Internal avoidance mechanisms enhance some grass species' ability to deter herbivory by the production of secondary compounds for chemical defense and by the deposition of mineral silica in epidermal cells. Other internal avoidance mechanisms reduce plant tissue accessibility by changing growth morphology. Both heavy grazing and frequent mowing can function as selection pressure on grass plant growth morphology, causing forms to change and grow low and close to the ground. This genetically based change in growth form can occur in less than 25 years (Briske and Anderson 1992). The grazing-induced growth forms are characterized by a large number of small tillers with reduced leaf numbers and blade areas (Briske and Richards 1995). This growth form is better able to avoid grazing because less biomass is removed and a greater number of meristems remain to facilitate growth.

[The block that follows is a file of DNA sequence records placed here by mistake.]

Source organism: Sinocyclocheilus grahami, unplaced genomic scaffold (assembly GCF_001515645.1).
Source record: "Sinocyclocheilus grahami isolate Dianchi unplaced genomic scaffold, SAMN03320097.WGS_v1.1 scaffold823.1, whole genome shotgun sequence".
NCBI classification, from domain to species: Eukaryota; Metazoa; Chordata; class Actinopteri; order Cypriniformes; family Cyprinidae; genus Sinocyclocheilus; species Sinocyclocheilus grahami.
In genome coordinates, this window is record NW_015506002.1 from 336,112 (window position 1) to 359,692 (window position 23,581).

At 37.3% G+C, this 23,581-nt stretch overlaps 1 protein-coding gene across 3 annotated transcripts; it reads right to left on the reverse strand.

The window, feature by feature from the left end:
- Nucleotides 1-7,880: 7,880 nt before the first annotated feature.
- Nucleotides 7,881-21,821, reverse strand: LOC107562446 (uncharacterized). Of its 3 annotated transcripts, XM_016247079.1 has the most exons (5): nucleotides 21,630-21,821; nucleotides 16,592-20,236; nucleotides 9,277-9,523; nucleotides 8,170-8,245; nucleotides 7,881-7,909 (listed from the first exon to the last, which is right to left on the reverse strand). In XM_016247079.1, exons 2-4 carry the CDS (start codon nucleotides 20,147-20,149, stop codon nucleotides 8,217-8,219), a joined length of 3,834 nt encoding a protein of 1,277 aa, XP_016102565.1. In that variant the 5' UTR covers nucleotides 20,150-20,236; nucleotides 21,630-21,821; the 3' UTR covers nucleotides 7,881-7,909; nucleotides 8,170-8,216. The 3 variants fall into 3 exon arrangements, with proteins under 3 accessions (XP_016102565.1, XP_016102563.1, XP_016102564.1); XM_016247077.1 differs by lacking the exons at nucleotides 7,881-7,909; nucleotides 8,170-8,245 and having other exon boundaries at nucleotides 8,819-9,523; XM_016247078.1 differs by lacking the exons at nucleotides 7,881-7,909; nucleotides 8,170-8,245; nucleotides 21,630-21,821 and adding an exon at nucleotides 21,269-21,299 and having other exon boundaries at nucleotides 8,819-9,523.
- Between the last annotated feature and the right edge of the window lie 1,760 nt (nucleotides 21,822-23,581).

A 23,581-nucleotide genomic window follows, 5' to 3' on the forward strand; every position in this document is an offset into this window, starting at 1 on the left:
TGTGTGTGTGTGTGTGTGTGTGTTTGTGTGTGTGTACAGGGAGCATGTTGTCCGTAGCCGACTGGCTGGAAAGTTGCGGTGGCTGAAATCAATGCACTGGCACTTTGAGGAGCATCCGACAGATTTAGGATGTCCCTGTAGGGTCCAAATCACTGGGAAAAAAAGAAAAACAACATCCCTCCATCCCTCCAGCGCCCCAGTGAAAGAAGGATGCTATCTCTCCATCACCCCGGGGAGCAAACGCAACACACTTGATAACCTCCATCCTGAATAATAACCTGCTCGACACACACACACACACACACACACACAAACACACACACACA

Long-term ungrazed grass plants shift to erect growth forms with a small number of larger tillers because of the increase in mulch accumulation and shading (Briske and Richards 1995). Shading from other plants reduces the light intensity that reaches the lower leaves of an individual plant. Grass leaves grown under shaded conditions become longer but narrower, thinner (Langer 1972, Weier et al. 1974), and lower in weight than leaves grown in sunlight (Langer 1972). Root growth is reduced because roots are very sensitive to reduction in light intensity reaching the leaves. Reduced light levels or shading has more serious effects on roots than on shoots (Langer 1972).
External mechanisms contribute to compensatory grass growth following defoliation. Grazing removes some of the aboveground herbage and increases the amount of solar radiation reaching the remaining leaf tissue. Defoliation improves plant water status as the result of an increase in root-shoot ratio and reduction of the transpiration surface. Increasing the root-shoot ratio also increases nutrient supply to remaining tissue.